*Major-General Stringer Lawrence died in 1775, at Haldonhouse, the seat of his friend Sir Robert Palk, in Devonshire. The India company erected a monument to his memory in Westminster Abbey; and Sir Robert another, still more elegant, in the parish church of Dunchideock, in Devonshire, on which last, this epitaph is incribed.

ON THE REV. MR. HUNTER Who, in 1771, received a degree from the University of Oxford

for his work against Lord Bolingbroke's philosophy. Go, happy spirit, seek that blissful land Where zealous Michael leads the glorious band Of those who fought for truth; blest spirit, go, And perfect all the good begun below: Go, hear applauding saints, delighted, tell How vanquished falsehood, at thy bidding, fell ! Blest in that heaven, whose paths, thy virtues sought; Blest in that God whose cause thou well hast fought; O let thy honour'd shade his care approve, Who this memorial rears of filial love : A son, whose father, living, was his pride; A son who mourns that such a father died.

The Rev. Thomas Hunter, M. A. vicar of Weaverham, in Cheshire, died there in 1778. This epitaph was written at the request of his son; and Dr. Stonhouse says, the composition took the author only a few minutes. Two volumes of Mr. Hunter's sermons were published after his death, by subscription. Besides his answer to Bolinbroke, he wrote an excellent tract on the corrupt principles of Chesterfield.—ED.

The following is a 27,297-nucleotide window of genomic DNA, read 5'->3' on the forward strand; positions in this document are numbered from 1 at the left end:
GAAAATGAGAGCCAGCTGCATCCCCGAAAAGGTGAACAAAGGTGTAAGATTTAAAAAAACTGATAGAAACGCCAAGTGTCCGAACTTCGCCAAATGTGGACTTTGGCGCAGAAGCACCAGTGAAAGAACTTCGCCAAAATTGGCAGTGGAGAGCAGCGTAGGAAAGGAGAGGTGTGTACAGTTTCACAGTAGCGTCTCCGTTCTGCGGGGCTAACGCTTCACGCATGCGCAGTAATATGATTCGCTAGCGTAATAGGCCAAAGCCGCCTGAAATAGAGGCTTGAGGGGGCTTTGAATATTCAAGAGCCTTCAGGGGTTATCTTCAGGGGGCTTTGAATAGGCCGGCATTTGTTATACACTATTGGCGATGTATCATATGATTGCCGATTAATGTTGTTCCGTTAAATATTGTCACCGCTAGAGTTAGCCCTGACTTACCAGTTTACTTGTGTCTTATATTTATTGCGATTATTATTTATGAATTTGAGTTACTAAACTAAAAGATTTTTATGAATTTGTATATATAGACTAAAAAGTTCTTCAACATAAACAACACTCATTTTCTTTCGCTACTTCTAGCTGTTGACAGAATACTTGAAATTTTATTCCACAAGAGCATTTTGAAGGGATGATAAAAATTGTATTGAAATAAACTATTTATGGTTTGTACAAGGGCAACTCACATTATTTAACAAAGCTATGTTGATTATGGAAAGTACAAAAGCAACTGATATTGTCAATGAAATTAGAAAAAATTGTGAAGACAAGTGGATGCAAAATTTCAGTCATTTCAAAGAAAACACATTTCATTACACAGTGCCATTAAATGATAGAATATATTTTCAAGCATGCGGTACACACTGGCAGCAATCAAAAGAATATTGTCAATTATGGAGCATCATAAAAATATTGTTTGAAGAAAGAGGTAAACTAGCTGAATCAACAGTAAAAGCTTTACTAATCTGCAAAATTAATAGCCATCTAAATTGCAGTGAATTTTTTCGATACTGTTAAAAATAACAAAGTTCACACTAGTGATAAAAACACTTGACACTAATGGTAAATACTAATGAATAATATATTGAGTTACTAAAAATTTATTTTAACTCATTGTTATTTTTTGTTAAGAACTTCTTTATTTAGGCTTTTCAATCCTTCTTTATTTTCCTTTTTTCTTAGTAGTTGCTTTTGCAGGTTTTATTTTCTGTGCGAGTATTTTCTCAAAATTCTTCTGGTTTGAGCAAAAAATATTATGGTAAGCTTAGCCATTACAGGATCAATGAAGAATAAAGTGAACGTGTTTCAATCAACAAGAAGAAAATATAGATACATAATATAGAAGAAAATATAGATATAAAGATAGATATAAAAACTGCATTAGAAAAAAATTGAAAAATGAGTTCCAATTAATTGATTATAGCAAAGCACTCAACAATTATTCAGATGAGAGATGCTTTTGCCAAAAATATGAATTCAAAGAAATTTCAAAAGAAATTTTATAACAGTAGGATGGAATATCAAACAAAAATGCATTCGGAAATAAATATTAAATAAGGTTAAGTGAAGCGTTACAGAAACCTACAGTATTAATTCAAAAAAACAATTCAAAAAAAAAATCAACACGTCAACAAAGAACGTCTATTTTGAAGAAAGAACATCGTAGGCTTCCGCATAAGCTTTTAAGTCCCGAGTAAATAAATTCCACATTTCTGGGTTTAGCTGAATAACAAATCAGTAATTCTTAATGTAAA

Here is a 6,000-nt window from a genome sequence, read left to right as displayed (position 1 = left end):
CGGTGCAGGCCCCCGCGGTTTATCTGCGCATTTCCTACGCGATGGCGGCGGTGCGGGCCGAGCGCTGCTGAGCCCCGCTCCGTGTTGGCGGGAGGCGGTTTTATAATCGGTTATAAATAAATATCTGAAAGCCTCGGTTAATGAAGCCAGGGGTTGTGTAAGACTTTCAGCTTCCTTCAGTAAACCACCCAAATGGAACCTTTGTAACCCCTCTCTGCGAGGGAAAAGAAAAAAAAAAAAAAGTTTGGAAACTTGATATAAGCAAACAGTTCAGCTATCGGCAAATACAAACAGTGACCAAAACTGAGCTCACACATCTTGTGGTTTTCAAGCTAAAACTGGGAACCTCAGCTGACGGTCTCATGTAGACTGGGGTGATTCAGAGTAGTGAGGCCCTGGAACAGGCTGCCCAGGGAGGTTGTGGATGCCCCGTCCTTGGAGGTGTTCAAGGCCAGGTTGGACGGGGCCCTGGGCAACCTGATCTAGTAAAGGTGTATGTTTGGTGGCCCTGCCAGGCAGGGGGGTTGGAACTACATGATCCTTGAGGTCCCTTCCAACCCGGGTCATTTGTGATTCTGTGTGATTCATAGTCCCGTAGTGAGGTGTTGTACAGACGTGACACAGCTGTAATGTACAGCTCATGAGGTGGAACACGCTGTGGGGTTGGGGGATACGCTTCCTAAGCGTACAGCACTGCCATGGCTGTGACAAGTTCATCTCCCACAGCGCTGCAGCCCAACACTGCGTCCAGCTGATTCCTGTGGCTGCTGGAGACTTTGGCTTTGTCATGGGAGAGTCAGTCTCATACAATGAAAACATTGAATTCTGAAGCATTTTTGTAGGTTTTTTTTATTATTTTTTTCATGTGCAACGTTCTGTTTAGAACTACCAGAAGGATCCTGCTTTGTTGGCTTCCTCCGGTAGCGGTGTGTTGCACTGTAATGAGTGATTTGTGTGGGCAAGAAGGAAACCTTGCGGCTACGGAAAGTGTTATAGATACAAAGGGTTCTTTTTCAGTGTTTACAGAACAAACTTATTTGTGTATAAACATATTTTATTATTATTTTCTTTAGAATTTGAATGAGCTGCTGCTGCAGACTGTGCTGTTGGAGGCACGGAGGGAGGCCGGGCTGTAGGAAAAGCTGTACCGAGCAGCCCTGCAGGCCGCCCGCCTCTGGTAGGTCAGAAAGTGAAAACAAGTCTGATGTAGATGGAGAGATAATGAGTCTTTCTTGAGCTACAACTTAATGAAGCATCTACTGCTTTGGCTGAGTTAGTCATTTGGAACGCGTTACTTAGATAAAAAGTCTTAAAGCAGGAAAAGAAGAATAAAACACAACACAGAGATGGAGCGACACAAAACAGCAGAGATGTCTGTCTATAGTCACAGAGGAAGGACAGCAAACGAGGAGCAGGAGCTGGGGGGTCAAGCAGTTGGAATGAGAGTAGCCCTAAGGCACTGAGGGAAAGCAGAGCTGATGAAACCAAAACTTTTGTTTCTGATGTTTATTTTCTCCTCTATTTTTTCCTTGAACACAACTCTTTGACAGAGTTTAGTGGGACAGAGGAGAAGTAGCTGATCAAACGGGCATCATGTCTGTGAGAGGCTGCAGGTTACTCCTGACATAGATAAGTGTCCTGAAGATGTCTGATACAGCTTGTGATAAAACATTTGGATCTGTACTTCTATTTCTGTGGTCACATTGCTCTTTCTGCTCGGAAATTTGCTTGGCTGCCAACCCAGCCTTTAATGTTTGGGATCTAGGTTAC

TO THE MEMORY OF

MRS. ELIZABETH IVES,

Aged 91, of Northampton.

HER pious and useful life was extended to an honourable old

age, and closed by an exemplary death.

Her Charity had its source in Religion: Her love of her neighbour was the genuine effect

of her love of God :

Her Resignation
was the Fruit of her Faith ;

and she died in Hope,
because she had lived

A CHRISTIAN.

ON CLUER DICEY, ESQ.

In Claybrook Church, Leicestershire.

O THOU, or friend or stranger, who shalt tread
These solemn mansions of the silent dead !
Think, when this record to inquiring eyes,
No more shall tell the spot where Dicey lies ;
When this frail marble, faithless to its trust,
Mould'ring itself, resigns its moulder'd dust;